Sri Lanka’s Other Half: A Guide to the Central, Eastern and Northern Provinces

Juliet Coombe

Buckle up and hold tight!!

Classic cars, fat cigars, blue pigeons, singing fish, warplanes,delicious palmyrah jam and bejewelled Bollywood saris, BBC Lonely Planet photographer and journalist Juliet Coombe was determined to be the first writer back into northern Sri Lanka after 26 years of war, despite having just had a baby and being knocked back several times by the Ministry of Defence to go by the usual means of transportation. She finally found herself in a tiny jump seat in a huge military plane, still holding her baby aka her chief negotiating card on her way to Jaffna with a bunch of generals.

In contrast to the north, going east led her to lost lagoons, unspoilt beaches and magnificent forts that sit atop rugged cliffs.  On her journey, Juliet, got to know the ferrymen who until recently had only Tamil Tigers as passengers and took up their suggestion to try the hot water wells with magical healing powers near Trinco. From here she headed inland to central Sri Lanka – much more than just historical sites. Here wildlife is still prolific – leopards abound as well as an elephant corridor. Artists gather in large numbers, especially around the amazing Sigiriya rock.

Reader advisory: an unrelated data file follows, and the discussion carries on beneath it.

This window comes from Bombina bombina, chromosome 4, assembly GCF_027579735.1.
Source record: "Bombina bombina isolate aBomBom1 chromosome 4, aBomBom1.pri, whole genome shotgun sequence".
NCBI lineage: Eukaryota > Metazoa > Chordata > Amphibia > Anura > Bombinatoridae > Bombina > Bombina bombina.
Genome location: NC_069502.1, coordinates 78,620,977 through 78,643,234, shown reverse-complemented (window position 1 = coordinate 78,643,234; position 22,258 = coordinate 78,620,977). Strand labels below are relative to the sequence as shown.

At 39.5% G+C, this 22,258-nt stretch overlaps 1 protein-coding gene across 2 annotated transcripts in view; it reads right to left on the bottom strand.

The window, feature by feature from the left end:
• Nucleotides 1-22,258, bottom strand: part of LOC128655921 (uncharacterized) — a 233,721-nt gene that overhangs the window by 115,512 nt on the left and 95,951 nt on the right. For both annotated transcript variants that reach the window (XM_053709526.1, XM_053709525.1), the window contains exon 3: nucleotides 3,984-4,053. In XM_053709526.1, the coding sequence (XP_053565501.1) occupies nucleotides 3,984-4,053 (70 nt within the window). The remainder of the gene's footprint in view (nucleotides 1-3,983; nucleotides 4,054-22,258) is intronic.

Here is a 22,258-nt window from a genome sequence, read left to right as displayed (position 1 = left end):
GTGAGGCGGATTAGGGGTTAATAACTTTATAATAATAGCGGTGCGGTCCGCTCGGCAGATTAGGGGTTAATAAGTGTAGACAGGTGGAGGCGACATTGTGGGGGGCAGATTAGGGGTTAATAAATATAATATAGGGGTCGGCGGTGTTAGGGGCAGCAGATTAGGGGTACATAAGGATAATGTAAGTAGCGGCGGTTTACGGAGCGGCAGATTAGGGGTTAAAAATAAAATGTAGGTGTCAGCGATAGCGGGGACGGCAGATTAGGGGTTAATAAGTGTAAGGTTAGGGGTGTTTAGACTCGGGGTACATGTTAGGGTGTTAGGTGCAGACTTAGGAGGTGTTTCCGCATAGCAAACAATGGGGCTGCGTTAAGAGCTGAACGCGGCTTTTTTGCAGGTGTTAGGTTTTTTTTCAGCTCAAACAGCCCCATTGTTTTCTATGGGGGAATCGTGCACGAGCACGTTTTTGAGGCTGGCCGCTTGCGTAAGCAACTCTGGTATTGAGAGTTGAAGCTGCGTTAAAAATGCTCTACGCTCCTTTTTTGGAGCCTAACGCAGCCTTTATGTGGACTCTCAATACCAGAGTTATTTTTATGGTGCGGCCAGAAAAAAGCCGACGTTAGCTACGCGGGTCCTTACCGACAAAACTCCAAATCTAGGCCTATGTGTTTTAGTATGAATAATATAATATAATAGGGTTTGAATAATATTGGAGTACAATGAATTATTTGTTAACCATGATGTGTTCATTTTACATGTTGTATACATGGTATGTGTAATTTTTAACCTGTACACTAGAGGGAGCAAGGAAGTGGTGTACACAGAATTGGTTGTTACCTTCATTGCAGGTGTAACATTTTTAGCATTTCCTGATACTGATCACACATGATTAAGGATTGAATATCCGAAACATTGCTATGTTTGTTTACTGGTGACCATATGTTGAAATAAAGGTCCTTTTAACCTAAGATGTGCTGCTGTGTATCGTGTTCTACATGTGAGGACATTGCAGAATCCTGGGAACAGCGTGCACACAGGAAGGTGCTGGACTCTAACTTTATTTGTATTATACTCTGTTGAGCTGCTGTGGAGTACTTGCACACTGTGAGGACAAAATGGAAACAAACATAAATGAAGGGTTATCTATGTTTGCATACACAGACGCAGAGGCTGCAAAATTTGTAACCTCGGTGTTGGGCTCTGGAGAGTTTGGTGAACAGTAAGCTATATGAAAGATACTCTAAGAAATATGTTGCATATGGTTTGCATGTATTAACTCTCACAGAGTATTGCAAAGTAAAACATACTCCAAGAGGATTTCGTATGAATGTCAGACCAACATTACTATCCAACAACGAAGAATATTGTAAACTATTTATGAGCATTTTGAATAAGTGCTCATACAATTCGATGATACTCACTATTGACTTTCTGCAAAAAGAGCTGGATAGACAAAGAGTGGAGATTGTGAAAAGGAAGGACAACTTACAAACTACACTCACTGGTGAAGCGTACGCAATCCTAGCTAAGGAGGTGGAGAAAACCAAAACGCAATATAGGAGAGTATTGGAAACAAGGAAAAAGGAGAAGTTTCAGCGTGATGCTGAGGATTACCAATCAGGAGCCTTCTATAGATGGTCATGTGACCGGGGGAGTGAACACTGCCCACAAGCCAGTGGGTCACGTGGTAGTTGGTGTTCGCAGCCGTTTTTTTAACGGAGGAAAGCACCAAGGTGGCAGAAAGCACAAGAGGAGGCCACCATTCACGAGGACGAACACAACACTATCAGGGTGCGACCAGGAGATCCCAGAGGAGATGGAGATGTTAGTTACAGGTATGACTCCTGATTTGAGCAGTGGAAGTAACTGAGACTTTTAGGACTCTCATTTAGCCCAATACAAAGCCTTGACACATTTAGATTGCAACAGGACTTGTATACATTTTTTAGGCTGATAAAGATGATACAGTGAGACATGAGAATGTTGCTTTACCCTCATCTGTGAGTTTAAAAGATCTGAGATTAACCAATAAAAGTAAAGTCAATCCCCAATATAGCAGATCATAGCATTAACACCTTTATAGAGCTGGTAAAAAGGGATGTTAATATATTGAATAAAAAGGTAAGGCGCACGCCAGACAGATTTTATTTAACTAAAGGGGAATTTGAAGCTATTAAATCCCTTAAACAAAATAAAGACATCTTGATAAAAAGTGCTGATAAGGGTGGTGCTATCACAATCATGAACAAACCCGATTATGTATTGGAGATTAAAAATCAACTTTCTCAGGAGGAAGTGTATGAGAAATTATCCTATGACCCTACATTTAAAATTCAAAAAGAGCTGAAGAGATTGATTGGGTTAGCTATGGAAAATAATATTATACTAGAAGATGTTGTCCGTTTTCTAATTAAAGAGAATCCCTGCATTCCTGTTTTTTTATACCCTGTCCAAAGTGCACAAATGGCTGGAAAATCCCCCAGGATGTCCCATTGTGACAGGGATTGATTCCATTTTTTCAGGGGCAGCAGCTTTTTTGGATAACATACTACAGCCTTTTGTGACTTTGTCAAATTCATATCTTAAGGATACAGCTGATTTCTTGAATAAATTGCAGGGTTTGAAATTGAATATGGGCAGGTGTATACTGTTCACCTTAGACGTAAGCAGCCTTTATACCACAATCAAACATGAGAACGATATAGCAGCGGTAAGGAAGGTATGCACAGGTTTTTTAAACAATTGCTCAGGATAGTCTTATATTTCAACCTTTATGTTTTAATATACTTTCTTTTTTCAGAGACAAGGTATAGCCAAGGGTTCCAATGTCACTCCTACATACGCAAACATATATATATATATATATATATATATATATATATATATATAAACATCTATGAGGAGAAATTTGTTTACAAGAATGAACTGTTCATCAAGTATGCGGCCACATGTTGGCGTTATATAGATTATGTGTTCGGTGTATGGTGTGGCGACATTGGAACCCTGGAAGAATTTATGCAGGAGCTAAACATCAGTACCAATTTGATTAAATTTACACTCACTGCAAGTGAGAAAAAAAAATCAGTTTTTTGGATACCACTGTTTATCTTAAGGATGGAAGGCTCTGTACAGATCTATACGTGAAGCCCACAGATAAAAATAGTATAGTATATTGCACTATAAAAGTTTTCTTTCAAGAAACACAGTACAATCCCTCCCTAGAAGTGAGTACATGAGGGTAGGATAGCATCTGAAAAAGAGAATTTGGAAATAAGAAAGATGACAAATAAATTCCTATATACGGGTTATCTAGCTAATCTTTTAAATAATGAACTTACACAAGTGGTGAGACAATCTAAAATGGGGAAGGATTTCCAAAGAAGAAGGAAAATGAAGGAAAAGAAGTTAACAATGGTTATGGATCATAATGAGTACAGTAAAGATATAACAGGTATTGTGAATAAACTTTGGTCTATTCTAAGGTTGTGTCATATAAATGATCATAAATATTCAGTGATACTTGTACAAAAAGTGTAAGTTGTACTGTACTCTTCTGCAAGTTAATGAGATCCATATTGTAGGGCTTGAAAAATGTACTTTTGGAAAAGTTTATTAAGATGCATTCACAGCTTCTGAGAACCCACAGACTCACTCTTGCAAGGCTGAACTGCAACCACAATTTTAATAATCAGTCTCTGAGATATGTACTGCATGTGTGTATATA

In addition, the book covers the seven islands off the coast of Jaffna, Sri Lanka’s crown jewels, and their myriad of ancient traditions, which range from carrying baby dolls across the waters to guarantee fertility, to musical pujas.

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Juliet Coombe … is a photo-journalist with an international reputation. She married a Muslim tuk-tuk driver from the Fort, Galle; and they now have two little boys. She has been active in sustaining the Galle Literary Festival and is one of the co-authors of Around the Fort in 80 Lives

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Filed under cultural transmission, island economy, reconciliation, Sinhala-Tamil Relations, unusual people

One response to “Sri Lanka’s Other Half: A Guide to the Central, Eastern and Northern Provinces

  1. Hi there lovely write up. However my husband can’t drive anything even a tuk tuk and is a translator and owner of the highly successful restaurant Serendipity Arts Cafe.

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